See The 7 Best Booths at ARCOMadrid
Don't have time to see the fair's 218 stands? These are the ones you can't miss.
ARCOMadrid, Spain’s top, oldest, and biggest contemporary art fair, launched its 34th edition yesterday with 218 galleries from 29 countries. As the doors opened to VIPs, the aisles were busy, but the mood quiet and expectant. No heated rushes like at Frieze or Art Basel here. ARCO is a fair where, in true Spanish laid-back style, browsing and thinking is encouraged, and long-breaks in the VIP area, customary.
This year, it’s all about Latin America. Colombia is the 2015 edition’s guest country, and its presence can be felt not just at at the fair but all over the city, with numerous exhibitions devoted to Colombian artists in local galleries and institutions. Contemporary Colombian art poster boy Oscar Murillo is showing both at the fair, with the gallery Carlos/Ishikawa, and at the new Centro Cultural Daoíz y Velarde, which is hosting the artist’s first solo show in Spain (see Oscar Murillo Installation Censored by Overzealous Museum Guard in Madrid).
Overall, the presence of Latin American galleries has increased a whopping 52 percent this year, to a total of 47 galleries from 10 different countries. But there’s more to ARCO than Latin America, and the tantalizing selection of European galleries featured in this edition—Air de Paris, Southard Reid, Carlos/Ishikawa, Aanant & Zoo, and Jocelyn Wolff, to name but a few—are testimony to ARCO’s renewed ambition to hold its own within European art fairs’ top tier.
See below seven booths that truly stood out in the 2015 edition of ARCOMadrid:
1. Michael Müller’s solo presentation, staged as a collaboration between the two Berlin-based galleries, Thomas Schulte and Aanant & Zoo, was as an absolute joy to behold. Müller’s mix of Greek-style marbles, organic ceramics, and automatic painting, framed in fuchsia walls and carpet, stole the show.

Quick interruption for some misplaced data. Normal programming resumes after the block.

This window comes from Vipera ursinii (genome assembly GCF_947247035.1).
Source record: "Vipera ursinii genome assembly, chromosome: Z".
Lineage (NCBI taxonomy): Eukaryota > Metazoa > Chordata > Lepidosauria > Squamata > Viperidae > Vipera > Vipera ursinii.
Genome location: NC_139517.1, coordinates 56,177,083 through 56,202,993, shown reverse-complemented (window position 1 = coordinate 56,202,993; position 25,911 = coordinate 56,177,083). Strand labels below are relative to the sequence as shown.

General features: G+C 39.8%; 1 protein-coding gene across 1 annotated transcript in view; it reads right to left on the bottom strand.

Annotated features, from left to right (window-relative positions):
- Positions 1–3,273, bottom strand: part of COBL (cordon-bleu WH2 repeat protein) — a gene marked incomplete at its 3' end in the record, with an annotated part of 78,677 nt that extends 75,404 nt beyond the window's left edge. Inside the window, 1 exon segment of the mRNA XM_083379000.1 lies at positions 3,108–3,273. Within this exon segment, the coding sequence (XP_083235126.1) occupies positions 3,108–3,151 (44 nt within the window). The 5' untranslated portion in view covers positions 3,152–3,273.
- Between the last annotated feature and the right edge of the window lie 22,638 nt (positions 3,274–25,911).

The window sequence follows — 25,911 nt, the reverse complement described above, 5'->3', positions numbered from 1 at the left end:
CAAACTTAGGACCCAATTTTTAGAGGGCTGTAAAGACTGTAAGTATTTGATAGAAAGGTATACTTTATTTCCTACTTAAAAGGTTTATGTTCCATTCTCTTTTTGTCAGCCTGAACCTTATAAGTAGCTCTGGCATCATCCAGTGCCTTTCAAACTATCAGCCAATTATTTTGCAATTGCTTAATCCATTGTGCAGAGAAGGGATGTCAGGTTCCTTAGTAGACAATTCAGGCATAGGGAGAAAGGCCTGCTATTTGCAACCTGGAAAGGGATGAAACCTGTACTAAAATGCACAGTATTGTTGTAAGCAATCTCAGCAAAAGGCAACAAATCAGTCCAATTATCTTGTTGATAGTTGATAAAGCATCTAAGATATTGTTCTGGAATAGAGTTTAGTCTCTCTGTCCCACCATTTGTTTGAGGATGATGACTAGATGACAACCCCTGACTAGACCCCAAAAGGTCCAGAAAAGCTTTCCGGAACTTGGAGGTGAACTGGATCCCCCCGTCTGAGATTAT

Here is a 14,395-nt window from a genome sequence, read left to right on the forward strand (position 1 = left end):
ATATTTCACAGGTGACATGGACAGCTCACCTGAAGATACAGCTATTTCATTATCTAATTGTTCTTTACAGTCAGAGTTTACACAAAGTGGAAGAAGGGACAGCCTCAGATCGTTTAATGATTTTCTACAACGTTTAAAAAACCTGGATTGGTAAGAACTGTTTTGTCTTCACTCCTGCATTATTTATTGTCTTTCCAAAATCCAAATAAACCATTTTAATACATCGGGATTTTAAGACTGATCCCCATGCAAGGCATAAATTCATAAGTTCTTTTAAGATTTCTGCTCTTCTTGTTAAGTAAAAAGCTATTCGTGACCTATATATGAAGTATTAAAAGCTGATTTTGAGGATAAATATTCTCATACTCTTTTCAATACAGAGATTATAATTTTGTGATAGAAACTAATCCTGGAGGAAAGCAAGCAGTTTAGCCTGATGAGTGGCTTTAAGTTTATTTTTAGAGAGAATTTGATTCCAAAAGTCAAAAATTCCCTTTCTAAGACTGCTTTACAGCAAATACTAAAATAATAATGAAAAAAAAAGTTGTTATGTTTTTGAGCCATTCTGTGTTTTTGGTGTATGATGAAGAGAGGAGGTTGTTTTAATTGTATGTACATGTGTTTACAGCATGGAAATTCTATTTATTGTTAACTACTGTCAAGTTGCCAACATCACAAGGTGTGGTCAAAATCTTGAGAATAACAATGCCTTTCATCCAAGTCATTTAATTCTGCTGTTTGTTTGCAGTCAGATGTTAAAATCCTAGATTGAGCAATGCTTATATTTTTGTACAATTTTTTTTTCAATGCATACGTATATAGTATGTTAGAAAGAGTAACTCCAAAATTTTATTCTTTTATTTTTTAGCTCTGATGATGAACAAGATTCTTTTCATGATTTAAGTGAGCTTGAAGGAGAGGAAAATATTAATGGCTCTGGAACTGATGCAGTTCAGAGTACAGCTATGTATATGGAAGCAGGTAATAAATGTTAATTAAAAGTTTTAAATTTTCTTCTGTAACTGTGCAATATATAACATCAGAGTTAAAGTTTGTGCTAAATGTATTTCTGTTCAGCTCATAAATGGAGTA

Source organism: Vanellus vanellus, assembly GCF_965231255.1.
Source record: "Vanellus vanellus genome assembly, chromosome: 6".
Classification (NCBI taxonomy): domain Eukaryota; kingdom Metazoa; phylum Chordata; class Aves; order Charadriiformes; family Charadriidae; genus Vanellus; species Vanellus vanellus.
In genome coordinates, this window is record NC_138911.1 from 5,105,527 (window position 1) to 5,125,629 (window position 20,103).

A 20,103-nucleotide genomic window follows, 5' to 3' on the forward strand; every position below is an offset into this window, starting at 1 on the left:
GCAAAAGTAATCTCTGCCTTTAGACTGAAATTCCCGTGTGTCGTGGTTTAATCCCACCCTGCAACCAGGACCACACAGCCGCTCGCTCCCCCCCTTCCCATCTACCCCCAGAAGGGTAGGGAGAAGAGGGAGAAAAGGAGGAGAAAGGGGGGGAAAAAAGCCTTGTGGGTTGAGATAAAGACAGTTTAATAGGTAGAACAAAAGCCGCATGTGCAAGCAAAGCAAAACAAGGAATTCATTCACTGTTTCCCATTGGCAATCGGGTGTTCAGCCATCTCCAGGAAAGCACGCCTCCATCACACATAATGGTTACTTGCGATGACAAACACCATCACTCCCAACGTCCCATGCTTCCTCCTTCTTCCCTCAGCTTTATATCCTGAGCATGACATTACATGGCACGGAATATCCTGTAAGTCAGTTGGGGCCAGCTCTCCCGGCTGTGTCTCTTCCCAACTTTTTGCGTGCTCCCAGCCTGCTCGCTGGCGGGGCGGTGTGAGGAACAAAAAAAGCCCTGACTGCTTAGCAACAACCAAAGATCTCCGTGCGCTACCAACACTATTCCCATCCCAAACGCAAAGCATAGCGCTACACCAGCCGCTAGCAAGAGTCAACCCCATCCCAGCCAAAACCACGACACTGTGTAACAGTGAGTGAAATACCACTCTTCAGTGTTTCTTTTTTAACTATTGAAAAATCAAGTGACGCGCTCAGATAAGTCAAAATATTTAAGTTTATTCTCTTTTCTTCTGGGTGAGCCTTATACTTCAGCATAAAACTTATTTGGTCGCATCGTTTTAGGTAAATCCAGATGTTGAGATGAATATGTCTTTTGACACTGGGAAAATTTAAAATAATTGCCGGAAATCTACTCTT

2. Another shared booth, this time between the Madrid-based gallery Heinrich Ehrhardt and the Frankfurt-based Bärbel Grässlin, features works by Günther Förg, Heimo Zobernig, Andreas Slominski, and a hilarious cupboard-shaped sculpture by Tobias Rehberger, which passers-by were invited to enter.
3. Air de Paris was much praised for the dialogue it staged between Mexican artist Adriana Lara and Portuguese Leonor Antunes. Their shared use of organic materials (leather, wood, and fabric) and references to Modernism and craftsmanship, made for an eye-catching display.
4. In the fair’s Solo Projects section, the revelation was Argentinian artist Adriana Minoliti at the Panama-based gallery DiabloRosso. Her installation Sexy Metaphysics explores the intersections of geometry, sexuality, the avant-gardes, and the jungle in riotous and vibrant paintings.
6. At the Opening section, devoted to young, emerging galleries, Paris-based Antoine Levi and Sultana delighted with their shared presentation of the exquisite Latvian artist Ola Vasiljeva and the Mexican Pia Camil, which combined their interests in the exploration of surreal objects and the staging of everyday life.
7. The mighty Helga de Alvear, one of Spain’s largest and most reputed galleries, went big with a humongous booth divided in two, showcasing solo presentations by Candida Höfer and Katharina Grosse. The latter presented a huge floor sculpture, which looked like a fallen tree gone digital, framed by several paintings.
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